|The morning sunrise view from my recliner chair.|
Journal and letter writing, writing down my dreams from the night before. I'll admit to being sometimes groggy eyed and not totally with it, but for the most part, I relish in this quiet time in the house. The family rises sometime around 6:30 or 6:45 so it gives me a full hour in the recliner chair by the picture window with my pen, journal, computer and thoughts. Oh, and coffee-most importantly.
I'm on week 3 of a 6 week class called The Ground of Waiting and this morning writing time is part of this journey. The class is taught by a Canadian woman who helps the ladies in the online group with life transitions~death of a loved one, new job, moving, and other losses. The focus of the class is on the middle, or liminal stage of a transition. This is the waiting and being stage of loss which can be uncomfortable for some, and not necessarily a time or place which society understands or supports. Its the time of not doing. But rather listening and reflecting.
The topic the first week was on standing at the threshold. The teacher, Kristen Roderick, shared the following Joseph Campbell quote with us:
"Joseph Campbell refers to the liminal stage of the journey as initiation, setting in motion a course of events that will change our lives. Campbell says that initiation occurs when someone under takes The perilous journey into the darkness by descending, either intentionally or unintentionally, into the crooked lanes of his own spiritual labyrinth....this is a process of dissolving, transcending or transmuting the infantile images of our personal past.
So, in summary, this stage is rough. And a crazy ride. A crazy, s**** ride at times.
Which is definitely how this loss of my mom has felt at times. It indeed feels like a labyrinth. Being with my mom in her illness to her passing brought me to the center of the labyrinth. And now, in the dark, I am slowly making my way back out.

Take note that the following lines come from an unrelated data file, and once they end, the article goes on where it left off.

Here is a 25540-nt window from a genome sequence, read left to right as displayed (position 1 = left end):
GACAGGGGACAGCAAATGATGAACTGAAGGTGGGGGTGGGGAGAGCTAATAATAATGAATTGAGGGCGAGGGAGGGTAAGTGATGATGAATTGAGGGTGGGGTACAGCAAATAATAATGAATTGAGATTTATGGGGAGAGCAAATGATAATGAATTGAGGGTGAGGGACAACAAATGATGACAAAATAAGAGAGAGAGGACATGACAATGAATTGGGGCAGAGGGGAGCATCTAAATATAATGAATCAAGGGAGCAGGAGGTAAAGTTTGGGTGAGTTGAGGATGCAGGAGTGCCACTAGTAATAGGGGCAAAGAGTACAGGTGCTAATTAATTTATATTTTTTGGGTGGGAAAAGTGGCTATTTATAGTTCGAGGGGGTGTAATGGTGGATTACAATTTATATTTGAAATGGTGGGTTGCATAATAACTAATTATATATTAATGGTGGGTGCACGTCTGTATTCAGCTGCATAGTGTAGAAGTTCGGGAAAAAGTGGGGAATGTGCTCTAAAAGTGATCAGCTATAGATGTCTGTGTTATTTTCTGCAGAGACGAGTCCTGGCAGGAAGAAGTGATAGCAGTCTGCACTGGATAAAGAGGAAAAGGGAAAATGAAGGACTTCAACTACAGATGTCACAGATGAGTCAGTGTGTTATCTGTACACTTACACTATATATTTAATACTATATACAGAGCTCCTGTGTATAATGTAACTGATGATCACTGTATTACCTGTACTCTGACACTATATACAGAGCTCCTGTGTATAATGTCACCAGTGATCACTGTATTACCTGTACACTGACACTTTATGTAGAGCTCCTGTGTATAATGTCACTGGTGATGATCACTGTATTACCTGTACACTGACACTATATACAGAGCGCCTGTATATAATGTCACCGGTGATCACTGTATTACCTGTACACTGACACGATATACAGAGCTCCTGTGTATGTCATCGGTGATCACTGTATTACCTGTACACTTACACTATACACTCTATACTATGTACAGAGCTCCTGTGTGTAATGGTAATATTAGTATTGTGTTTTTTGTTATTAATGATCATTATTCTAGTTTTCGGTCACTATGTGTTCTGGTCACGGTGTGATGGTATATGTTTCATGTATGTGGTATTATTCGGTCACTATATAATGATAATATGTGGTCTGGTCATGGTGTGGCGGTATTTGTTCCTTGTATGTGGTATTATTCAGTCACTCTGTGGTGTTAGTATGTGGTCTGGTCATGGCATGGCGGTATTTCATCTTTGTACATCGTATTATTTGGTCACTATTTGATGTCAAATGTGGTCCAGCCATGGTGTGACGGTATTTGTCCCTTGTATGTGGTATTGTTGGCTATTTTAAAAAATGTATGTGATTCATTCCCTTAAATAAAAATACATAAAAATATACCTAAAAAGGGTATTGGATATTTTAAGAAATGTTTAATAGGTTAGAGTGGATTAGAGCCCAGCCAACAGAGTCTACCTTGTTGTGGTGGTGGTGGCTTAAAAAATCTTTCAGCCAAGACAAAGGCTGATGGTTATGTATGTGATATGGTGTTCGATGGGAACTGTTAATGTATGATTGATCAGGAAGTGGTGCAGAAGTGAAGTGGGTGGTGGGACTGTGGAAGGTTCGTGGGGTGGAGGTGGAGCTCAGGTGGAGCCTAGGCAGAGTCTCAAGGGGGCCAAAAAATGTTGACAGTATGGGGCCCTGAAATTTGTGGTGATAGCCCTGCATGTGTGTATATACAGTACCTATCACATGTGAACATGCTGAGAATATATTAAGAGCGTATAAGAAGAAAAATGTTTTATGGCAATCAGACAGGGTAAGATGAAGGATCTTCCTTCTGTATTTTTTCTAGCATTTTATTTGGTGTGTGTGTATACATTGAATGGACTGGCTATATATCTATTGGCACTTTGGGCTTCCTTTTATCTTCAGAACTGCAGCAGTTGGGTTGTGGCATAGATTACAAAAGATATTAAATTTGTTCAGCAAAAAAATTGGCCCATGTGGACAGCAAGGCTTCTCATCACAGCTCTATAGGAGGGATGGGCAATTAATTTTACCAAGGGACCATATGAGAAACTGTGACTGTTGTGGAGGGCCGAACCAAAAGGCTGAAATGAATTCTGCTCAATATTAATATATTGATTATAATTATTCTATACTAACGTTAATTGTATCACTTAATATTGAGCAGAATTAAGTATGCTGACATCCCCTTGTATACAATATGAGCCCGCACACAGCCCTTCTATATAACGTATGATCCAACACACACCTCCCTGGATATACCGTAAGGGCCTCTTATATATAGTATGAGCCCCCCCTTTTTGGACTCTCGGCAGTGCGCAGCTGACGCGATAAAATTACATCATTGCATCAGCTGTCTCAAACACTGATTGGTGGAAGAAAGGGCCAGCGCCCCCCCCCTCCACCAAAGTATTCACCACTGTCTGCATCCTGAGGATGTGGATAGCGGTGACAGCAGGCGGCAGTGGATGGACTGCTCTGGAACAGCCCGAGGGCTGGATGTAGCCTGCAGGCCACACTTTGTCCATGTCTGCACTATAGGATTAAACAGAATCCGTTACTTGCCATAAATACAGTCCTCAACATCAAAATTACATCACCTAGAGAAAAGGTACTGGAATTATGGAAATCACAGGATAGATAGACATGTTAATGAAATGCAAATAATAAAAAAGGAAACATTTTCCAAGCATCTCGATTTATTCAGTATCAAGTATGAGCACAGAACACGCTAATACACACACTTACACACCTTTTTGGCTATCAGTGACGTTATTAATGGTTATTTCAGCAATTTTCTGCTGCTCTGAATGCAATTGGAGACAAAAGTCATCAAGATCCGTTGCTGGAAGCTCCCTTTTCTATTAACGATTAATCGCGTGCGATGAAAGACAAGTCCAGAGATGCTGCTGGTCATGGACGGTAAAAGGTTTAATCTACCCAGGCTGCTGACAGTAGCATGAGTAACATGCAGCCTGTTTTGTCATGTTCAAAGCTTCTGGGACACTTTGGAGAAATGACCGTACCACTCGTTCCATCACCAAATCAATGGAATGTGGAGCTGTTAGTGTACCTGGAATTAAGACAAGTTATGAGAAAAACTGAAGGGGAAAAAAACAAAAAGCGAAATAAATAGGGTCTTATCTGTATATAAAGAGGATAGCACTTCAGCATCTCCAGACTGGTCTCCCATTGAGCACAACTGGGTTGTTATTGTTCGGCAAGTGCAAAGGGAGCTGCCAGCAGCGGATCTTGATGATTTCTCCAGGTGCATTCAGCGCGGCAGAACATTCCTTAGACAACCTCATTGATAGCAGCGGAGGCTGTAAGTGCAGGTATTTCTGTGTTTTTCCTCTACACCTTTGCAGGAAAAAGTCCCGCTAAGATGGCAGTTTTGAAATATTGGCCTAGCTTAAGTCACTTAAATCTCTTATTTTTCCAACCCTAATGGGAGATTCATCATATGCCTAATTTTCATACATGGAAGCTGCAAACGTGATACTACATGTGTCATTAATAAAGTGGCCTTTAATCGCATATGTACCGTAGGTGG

I can write about all of this now, finally, because I'm making a little forward progress and starting to move forward inch by inch.
For several weeks I was at a loss to who I am.
In a matter of a week I cut my hair short (I like it! No regrets there!),
got new furniture for the living room (very badly needed-old furniture was busting at seams) rearranged all the artwork in the house (Nora helped and we had a lovely time. She had some wonderful insight on where to put things),
got rid of 3 bags of clothes (ones which didn't feel good on my skin. Maybe a little too small or just not totally in love with it?).
Things which brought me great identity in the past did nothing for me now.
That discomfort has passed and in those days I created a space, a living area which I now really love. A space in which to write, light a candle, look at art. Look out the window at the rising sun over Mill Bay.
Last night when I was dusting the my altar area where I have photos, candle and a poem, I saw the picture of my mom. I can't believe shes gone. She can't be gone. My breath shortens. How can this be real, I wonder? Then I see her smile. I take a deep breath to help ease the sudden ache of disbelief in my heart.
Love you mom, love you I whisper. She is right with me, I know.
|The new couch and recliner we are all enjoying so much!|